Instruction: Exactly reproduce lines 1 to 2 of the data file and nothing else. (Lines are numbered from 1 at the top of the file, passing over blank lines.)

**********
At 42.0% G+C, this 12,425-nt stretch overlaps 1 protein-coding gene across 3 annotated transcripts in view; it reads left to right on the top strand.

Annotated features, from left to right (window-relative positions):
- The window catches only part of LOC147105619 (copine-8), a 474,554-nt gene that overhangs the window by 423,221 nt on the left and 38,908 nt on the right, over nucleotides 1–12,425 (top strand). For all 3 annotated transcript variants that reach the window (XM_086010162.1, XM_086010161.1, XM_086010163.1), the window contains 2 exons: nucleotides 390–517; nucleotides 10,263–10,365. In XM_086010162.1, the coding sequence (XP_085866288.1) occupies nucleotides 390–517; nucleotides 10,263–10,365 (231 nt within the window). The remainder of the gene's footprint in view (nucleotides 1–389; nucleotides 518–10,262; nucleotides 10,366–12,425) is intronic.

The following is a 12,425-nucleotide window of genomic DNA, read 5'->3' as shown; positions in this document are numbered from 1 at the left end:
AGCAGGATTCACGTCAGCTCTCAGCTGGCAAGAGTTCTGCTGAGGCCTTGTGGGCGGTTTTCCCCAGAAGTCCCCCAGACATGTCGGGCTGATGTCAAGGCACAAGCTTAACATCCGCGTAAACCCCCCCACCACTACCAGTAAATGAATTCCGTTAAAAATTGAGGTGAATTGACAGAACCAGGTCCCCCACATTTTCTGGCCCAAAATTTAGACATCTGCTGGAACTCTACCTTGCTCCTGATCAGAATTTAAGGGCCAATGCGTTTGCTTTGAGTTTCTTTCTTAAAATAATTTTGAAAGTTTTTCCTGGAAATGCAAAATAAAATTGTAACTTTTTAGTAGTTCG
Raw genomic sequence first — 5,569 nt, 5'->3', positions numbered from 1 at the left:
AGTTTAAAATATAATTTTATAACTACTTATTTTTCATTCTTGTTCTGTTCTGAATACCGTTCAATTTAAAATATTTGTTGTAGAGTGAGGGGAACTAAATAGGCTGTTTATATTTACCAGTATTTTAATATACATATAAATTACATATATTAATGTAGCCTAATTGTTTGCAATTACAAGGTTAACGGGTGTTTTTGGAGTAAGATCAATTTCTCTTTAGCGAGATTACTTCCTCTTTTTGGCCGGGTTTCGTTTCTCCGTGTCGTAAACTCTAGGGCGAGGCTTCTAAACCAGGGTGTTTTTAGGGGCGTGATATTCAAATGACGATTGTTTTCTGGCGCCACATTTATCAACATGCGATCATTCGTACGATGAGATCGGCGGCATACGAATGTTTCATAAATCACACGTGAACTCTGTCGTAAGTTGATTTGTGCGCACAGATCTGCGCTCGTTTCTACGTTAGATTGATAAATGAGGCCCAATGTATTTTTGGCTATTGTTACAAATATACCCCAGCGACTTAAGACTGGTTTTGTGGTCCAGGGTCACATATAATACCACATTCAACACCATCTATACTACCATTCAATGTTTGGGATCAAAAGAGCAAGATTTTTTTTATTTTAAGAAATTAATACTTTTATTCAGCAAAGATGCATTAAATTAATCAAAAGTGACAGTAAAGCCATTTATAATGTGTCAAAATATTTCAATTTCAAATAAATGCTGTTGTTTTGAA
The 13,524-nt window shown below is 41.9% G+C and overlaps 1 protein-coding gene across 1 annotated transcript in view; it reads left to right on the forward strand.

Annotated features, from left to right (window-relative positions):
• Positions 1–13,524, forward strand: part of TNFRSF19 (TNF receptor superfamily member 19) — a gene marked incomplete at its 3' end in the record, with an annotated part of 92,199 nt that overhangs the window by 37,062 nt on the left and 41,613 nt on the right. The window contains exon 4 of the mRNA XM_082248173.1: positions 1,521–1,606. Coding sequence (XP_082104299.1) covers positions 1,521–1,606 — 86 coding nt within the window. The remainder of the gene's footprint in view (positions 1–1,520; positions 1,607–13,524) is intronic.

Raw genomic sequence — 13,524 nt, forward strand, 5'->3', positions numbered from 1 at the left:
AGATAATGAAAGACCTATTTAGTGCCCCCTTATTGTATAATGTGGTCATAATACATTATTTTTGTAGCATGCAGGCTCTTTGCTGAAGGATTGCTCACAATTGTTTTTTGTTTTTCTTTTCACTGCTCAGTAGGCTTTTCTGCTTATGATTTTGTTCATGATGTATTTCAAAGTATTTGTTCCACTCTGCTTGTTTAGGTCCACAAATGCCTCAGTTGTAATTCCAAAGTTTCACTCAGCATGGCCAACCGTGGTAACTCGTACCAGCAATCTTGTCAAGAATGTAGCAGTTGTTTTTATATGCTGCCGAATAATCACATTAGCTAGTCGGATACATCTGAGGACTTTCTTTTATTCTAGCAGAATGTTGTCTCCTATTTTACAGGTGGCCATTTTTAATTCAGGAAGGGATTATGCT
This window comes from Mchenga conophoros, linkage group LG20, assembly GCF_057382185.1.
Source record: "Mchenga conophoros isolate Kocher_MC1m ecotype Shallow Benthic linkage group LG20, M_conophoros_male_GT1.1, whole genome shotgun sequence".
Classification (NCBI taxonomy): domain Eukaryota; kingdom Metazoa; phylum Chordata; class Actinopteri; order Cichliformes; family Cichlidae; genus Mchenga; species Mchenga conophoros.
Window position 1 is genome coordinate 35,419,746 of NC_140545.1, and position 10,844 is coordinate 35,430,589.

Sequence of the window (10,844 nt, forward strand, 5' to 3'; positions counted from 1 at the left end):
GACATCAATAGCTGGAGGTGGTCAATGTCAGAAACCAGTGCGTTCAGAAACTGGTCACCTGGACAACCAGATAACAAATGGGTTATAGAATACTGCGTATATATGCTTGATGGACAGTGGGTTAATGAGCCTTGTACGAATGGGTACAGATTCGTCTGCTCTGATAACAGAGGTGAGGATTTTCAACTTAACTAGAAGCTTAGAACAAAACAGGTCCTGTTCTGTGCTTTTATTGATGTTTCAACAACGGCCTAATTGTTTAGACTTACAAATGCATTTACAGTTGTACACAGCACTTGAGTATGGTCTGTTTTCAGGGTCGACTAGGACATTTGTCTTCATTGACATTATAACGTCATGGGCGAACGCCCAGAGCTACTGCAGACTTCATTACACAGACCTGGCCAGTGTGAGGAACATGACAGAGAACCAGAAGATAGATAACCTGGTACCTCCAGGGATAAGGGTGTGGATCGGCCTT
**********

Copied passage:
At 42.0% G+C, this 12,425-nt stretch overlaps 1 protein-coding gene across 3 annotated transcripts in view; it reads left to right on the top strand.

Annotated features, from left to right (window-relative positions):